Includes are a convenient way to re-use content across documents. Includes work for plain markdown content as well as for .qmd files with executable code cells (note however that the cells must all use the same engine – i.e. knitr or jupyter, but not both).

To include a file, add the {{< include >}} shortcode at the location in your document where you want it included.

{{< include _content.qmd >}}

Include shortcodes are equivalent to copying and pasting the text from the included file into the main file. This means that relative references (links, images, etc.) inside the included file resolve based on the directory of the main file not the included file.

It also means that if the included file has a metadata block, that block will take effect in all included files. In most cases, having metadata blocks in an included file will cause unexpected behavior.


Include shortcodes need to appear by themselves in a line, and they need to be surrounded by empty lines. This means that you cannot use an include shortcode inside markdown syntax (such as an item in a bulleted list).


A concrete example would be if you have several articles about a topic that share a common introduction. Here, we have an article titled “Revealjs Presentations” that wants to include some basic information on presentations not specific to Revealjs (we do that by including _basics.qmd). We also have some demo code stored as scripts that we want to include as non-executed examples (we do that by including _demo.R and inside source code blocks):

title: "Revealjs Presentations"

## Overview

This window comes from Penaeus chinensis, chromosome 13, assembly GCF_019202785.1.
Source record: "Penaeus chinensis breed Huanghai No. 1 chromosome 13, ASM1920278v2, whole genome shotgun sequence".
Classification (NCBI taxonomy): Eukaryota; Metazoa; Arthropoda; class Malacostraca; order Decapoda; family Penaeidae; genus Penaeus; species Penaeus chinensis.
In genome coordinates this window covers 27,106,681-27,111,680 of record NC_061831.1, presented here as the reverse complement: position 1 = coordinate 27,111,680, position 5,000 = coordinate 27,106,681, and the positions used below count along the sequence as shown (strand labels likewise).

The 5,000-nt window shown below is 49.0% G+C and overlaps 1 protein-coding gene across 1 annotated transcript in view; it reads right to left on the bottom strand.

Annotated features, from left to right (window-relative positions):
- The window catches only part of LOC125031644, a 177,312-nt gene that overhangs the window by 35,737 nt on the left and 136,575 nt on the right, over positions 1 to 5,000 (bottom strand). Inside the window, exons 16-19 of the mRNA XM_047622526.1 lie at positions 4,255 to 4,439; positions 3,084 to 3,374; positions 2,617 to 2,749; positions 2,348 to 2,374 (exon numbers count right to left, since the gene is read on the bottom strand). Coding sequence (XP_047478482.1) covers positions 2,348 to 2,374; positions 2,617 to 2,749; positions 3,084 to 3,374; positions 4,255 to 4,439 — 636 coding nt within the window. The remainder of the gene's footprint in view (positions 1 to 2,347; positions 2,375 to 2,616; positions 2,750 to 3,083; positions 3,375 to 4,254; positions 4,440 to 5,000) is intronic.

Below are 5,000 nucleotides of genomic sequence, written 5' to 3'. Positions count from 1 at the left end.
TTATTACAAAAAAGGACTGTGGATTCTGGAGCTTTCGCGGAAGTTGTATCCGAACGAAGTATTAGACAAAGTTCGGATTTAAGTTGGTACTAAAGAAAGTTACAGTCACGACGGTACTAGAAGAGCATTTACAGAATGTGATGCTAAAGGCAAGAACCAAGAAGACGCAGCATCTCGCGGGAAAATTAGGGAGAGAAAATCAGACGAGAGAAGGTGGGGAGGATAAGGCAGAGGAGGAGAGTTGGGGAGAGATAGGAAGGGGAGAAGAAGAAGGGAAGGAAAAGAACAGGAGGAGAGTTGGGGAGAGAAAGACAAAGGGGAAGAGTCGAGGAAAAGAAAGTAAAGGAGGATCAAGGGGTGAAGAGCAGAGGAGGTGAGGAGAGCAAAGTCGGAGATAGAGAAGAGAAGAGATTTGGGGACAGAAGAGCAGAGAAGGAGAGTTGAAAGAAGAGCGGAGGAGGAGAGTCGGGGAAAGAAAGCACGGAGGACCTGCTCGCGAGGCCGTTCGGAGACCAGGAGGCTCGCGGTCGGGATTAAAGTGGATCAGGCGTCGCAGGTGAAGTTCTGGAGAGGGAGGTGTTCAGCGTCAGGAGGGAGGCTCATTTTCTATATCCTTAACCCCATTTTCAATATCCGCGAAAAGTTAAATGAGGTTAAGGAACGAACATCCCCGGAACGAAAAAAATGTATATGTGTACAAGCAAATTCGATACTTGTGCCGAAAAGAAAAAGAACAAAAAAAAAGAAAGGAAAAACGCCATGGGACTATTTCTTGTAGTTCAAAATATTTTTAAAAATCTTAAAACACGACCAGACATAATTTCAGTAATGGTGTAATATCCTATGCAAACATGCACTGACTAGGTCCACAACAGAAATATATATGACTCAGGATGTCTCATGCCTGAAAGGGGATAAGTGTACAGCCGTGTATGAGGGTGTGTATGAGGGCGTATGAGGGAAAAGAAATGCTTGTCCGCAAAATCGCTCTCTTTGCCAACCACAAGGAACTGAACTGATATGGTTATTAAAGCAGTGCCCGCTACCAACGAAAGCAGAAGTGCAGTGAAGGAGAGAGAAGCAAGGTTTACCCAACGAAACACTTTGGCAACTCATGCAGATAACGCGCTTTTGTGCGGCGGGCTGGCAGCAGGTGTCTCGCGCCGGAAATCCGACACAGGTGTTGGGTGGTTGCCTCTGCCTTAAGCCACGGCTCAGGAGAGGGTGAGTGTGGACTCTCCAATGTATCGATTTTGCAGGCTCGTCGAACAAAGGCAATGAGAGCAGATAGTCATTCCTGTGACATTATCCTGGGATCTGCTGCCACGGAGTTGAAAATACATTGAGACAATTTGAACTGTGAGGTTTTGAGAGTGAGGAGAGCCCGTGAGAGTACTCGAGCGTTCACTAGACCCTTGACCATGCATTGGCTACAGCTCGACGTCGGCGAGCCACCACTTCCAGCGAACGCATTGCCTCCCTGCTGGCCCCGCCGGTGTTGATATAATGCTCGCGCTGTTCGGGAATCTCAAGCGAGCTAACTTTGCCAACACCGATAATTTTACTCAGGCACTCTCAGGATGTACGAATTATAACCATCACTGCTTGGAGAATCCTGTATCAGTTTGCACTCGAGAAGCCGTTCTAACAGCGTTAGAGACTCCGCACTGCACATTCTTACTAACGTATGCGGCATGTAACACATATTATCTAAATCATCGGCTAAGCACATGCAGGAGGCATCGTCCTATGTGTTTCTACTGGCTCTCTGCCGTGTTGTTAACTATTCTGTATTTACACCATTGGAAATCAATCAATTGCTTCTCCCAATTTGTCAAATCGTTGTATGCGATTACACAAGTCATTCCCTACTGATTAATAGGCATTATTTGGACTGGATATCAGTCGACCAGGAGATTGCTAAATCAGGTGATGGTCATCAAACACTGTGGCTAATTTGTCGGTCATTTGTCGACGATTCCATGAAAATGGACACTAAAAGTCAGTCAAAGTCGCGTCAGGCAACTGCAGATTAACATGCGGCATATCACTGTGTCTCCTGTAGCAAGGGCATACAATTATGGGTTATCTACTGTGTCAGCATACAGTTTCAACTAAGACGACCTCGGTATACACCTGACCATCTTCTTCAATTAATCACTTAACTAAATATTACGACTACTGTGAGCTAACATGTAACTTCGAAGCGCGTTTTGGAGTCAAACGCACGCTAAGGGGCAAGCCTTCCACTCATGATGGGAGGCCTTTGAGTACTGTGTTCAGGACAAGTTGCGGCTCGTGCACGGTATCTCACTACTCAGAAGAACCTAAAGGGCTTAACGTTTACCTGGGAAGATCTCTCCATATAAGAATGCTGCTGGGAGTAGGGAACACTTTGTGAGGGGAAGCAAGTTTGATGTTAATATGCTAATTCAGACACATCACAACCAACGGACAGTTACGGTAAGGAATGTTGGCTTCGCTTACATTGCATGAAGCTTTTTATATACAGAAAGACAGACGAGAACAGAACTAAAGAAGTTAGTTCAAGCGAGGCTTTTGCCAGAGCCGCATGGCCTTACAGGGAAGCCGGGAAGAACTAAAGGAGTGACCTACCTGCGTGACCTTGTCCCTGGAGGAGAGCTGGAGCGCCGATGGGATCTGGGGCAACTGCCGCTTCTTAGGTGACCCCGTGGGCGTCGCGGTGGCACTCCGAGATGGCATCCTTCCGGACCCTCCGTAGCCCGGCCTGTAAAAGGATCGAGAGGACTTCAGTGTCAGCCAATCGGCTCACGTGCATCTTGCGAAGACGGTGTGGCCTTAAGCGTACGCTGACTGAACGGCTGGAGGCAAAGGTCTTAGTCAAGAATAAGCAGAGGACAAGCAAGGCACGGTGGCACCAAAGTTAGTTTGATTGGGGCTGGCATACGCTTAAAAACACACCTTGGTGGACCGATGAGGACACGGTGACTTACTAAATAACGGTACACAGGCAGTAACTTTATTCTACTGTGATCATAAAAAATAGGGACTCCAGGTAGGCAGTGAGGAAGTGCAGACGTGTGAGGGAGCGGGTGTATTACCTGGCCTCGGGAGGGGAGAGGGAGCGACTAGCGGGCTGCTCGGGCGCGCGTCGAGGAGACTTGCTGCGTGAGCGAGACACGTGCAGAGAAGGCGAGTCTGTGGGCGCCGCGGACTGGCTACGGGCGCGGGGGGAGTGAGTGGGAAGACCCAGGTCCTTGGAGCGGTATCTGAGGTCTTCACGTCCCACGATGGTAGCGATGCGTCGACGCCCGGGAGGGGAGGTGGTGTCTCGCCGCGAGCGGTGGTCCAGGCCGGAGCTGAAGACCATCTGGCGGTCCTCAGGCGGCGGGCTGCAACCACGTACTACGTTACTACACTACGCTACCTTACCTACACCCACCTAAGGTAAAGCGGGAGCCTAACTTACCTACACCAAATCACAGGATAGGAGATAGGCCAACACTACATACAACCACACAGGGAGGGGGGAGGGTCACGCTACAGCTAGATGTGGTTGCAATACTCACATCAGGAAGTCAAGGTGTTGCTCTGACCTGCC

Revealjs Presentations are a great way to
present your ideas to others!

{{< include _basics.qmd >}}

## Revealjs Options

More content here...

## Do it yourself with R

{{< include _demo.R >}}

Copy the R code above in your session.

## Do it yourself with Python

{{< include >}}

Copy the Python code above and run it.

Note that we use an underscore (_) prefix for the included files. You should always use an underscore prefix with included files so that they are automatically ignored (i.e. not treated as standalone files) by a quarto render of a project.


You can also include files with computational cells. For example, here we include a .qmd that does some data preprocessing that we want shared across multiple documents:

title: "My Document"

{{< include _data.qmd >}}

Use the data...

where the content would be


Load the `sp500` from [`great_tables`](

import great_tables as gt
from import sp500

A couple of important things to remember when using computational includes:

  1. All computations still share a single engine (e.g. knitr or jupyter)

  2. Computational includes work only in .qmd files (they don’t work in .ipynb notebook files)

Note that you can’t use the include shortcode within a computational code block itself - as the example above shows, the executable code block needs to be inside the included document.